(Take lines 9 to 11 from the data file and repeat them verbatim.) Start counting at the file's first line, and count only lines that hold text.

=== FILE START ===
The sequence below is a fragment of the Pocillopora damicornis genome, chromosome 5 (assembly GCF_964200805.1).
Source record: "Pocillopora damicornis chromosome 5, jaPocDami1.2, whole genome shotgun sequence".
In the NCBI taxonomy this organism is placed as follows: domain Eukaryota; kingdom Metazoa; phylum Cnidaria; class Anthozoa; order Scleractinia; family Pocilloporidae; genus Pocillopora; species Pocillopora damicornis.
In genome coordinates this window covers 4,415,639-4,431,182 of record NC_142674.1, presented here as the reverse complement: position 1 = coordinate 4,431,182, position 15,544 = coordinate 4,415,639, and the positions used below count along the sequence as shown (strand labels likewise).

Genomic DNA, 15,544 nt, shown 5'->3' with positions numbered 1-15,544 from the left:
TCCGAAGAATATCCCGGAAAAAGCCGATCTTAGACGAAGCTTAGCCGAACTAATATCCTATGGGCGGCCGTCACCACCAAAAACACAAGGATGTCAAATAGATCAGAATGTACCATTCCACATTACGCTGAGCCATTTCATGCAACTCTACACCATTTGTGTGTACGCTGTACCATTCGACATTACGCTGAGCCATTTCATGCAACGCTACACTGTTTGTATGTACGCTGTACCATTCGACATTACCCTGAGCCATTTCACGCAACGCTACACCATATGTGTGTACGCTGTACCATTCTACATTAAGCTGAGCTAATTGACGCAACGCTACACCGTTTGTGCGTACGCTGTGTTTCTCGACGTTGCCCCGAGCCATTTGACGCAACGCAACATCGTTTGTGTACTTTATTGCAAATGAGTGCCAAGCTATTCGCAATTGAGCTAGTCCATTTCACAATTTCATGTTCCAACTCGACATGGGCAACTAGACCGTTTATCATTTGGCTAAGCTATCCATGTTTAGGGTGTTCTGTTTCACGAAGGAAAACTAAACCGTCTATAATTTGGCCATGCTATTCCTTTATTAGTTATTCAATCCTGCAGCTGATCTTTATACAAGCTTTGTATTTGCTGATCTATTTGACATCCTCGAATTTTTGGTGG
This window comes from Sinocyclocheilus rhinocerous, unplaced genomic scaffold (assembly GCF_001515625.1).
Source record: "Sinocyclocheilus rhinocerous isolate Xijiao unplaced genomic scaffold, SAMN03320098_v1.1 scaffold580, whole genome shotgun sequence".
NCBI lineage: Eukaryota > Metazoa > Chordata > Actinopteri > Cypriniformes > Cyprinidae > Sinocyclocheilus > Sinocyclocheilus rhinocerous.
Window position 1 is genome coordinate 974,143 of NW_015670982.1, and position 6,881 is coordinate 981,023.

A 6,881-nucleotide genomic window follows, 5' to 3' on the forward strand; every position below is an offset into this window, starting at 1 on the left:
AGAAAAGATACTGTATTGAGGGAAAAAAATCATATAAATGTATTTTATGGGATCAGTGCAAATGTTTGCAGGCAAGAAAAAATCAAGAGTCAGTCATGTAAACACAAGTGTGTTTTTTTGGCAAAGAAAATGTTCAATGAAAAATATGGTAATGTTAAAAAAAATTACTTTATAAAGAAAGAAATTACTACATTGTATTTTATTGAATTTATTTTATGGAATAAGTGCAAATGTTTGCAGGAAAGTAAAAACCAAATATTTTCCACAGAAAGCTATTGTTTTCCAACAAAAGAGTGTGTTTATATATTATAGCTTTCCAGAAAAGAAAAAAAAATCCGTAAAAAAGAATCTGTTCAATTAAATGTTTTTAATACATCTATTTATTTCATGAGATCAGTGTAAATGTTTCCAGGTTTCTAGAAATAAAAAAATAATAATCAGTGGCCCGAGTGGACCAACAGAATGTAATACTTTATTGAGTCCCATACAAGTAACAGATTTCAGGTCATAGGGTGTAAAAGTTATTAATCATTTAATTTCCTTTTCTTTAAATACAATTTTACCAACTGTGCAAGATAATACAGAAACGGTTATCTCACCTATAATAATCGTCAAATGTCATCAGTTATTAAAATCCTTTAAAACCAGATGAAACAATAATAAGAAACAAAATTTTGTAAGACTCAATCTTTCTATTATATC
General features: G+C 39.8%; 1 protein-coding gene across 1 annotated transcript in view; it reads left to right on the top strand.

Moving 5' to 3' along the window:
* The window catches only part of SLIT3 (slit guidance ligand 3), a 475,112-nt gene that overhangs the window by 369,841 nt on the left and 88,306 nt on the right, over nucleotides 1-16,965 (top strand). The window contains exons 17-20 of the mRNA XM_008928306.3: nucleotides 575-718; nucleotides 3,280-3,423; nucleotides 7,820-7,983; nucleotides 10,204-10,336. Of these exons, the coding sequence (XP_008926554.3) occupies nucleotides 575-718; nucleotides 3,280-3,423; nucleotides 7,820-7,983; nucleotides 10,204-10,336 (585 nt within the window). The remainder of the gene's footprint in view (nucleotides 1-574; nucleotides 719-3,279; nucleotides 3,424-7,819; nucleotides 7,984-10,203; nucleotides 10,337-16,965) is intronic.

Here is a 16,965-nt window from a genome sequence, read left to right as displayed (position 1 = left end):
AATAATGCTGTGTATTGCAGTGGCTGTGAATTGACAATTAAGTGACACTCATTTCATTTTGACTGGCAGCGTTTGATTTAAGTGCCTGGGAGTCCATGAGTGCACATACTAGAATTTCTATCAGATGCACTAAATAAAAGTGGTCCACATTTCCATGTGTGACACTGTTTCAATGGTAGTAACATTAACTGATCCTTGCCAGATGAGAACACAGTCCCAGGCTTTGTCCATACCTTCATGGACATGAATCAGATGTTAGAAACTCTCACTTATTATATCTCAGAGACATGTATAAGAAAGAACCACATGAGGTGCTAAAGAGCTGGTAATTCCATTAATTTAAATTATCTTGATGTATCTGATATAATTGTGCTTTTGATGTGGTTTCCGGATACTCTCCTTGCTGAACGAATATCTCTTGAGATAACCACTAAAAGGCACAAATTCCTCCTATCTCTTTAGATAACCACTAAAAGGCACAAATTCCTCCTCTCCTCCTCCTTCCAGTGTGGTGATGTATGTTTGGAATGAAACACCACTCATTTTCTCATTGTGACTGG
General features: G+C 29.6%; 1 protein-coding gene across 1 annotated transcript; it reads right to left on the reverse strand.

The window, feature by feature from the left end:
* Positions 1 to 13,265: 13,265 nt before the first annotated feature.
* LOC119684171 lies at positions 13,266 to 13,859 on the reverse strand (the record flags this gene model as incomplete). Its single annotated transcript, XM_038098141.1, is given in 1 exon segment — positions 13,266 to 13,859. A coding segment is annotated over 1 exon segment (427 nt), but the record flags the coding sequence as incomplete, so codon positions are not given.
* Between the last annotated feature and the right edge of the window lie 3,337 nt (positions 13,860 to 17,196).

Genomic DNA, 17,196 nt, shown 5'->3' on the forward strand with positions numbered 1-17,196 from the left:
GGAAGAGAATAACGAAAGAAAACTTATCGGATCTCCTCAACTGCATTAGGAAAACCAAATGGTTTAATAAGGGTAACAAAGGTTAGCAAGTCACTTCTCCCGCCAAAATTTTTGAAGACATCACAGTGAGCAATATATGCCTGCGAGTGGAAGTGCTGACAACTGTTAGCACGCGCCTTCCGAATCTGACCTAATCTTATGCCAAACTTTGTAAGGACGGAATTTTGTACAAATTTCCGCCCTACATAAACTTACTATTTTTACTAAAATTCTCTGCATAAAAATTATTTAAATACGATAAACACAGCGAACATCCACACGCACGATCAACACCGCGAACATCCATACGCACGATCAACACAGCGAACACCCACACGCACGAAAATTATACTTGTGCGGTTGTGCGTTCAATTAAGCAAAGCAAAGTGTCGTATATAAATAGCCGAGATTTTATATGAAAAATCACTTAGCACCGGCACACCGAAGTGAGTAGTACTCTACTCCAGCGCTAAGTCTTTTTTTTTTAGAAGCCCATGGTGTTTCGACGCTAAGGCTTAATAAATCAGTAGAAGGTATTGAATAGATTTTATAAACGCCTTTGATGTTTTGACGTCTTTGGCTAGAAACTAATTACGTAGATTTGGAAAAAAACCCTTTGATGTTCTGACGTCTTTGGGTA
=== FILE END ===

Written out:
NCBI lineage: Eukaryota > Metazoa > Chordata > Actinopteri > Cypriniformes > Cyprinidae > Sinocyclocheilus > Sinocyclocheilus rhinocerous.
Window position 1 is genome coordinate 974,143 of NW_015670982.1, and position 6,881 is coordinate 981,023.

A 6,881-nucleotide genomic window follows, 5' to 3' on the forward strand; every position below is an offset into this window, starting at 1 on the left: